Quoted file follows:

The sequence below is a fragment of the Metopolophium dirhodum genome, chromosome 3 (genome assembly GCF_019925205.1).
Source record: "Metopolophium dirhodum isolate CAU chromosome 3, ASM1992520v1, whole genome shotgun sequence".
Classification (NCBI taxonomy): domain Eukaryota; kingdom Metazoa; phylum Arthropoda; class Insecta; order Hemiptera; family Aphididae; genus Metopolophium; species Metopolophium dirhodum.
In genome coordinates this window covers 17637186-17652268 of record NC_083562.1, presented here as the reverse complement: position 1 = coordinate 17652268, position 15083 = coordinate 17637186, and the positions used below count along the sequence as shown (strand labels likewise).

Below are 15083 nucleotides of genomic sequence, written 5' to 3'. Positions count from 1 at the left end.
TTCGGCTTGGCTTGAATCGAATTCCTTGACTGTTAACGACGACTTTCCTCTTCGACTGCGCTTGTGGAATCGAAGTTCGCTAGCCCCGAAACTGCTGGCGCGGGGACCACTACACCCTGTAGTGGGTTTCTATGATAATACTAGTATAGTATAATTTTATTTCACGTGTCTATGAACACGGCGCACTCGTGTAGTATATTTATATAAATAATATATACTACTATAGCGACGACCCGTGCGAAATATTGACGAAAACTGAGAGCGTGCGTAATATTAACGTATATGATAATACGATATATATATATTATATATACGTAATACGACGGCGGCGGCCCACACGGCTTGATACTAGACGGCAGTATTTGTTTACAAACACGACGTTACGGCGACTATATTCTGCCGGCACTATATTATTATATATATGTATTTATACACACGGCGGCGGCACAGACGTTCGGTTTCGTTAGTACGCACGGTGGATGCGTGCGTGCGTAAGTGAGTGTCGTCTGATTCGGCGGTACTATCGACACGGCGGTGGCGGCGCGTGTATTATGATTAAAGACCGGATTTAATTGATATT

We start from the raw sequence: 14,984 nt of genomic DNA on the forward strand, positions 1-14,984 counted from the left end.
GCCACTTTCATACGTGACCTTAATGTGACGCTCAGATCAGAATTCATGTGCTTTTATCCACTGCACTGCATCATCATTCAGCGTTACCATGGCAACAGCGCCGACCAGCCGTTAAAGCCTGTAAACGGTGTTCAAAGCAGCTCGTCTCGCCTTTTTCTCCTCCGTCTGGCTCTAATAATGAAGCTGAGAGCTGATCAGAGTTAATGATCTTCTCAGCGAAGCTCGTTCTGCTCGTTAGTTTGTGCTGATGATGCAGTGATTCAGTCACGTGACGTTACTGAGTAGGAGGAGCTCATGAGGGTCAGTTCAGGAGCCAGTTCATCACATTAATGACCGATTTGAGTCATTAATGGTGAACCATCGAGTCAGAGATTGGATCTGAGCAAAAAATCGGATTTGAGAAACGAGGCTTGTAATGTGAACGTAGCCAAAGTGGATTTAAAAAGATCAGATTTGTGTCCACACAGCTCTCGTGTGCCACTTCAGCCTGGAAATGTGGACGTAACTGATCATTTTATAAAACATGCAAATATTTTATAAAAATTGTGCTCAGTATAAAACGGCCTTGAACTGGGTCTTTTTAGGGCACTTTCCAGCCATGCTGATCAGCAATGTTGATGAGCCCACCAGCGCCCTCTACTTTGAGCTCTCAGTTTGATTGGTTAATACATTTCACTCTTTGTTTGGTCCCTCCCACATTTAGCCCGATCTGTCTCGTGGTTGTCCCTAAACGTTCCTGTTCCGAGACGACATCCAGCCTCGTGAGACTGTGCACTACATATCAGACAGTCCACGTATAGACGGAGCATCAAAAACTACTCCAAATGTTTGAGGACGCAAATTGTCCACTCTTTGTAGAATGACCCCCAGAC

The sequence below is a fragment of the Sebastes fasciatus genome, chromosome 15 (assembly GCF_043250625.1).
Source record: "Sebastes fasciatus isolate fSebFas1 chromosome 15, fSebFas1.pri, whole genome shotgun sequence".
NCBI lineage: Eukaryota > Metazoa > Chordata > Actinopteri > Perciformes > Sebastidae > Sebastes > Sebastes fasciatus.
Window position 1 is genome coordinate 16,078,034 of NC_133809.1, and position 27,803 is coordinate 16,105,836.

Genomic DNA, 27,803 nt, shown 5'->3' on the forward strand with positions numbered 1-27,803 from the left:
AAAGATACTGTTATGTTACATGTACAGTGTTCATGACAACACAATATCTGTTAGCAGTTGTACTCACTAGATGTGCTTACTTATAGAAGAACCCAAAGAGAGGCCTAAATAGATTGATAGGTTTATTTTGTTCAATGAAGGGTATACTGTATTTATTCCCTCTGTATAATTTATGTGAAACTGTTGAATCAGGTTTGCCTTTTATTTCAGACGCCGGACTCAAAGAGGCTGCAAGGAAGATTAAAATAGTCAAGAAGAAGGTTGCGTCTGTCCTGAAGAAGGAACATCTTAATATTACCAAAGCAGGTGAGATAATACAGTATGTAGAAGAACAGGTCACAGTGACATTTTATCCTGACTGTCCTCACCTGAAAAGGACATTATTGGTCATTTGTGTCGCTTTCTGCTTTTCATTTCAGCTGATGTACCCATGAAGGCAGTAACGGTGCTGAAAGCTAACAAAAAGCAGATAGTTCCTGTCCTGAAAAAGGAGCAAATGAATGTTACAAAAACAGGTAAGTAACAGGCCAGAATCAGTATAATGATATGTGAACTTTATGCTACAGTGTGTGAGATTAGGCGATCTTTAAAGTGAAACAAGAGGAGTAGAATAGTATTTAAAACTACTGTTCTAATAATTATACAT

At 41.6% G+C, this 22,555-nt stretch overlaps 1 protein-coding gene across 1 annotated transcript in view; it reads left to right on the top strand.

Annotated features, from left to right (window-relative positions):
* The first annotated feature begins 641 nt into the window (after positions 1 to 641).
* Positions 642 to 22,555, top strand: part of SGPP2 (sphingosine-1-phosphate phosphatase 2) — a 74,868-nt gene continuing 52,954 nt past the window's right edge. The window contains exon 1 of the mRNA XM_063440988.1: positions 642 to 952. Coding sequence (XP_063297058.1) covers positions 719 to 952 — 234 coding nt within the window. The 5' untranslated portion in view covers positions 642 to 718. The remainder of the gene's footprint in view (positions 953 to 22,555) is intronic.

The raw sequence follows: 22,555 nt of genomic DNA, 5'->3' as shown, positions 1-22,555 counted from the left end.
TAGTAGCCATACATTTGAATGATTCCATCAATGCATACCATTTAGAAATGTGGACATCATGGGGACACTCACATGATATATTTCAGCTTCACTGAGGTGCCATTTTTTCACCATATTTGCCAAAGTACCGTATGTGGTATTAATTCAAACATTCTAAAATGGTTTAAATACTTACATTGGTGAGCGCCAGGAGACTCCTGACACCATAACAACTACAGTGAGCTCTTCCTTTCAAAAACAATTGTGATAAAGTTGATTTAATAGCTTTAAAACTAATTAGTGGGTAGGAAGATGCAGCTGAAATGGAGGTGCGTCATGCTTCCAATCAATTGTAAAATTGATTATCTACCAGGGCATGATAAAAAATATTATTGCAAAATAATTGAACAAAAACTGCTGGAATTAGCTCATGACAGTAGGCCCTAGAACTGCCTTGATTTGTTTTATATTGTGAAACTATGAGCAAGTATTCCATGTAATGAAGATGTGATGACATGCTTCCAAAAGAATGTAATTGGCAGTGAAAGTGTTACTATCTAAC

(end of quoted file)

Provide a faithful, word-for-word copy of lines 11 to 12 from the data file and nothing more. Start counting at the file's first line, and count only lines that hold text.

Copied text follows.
NCBI lineage: Eukaryota > Metazoa > Chordata > Actinopteri > Perciformes > Sebastidae > Sebastes > Sebastes fasciatus.
Window position 1 is genome coordinate 16,078,034 of NC_133809.1, and position 27,803 is coordinate 16,105,836.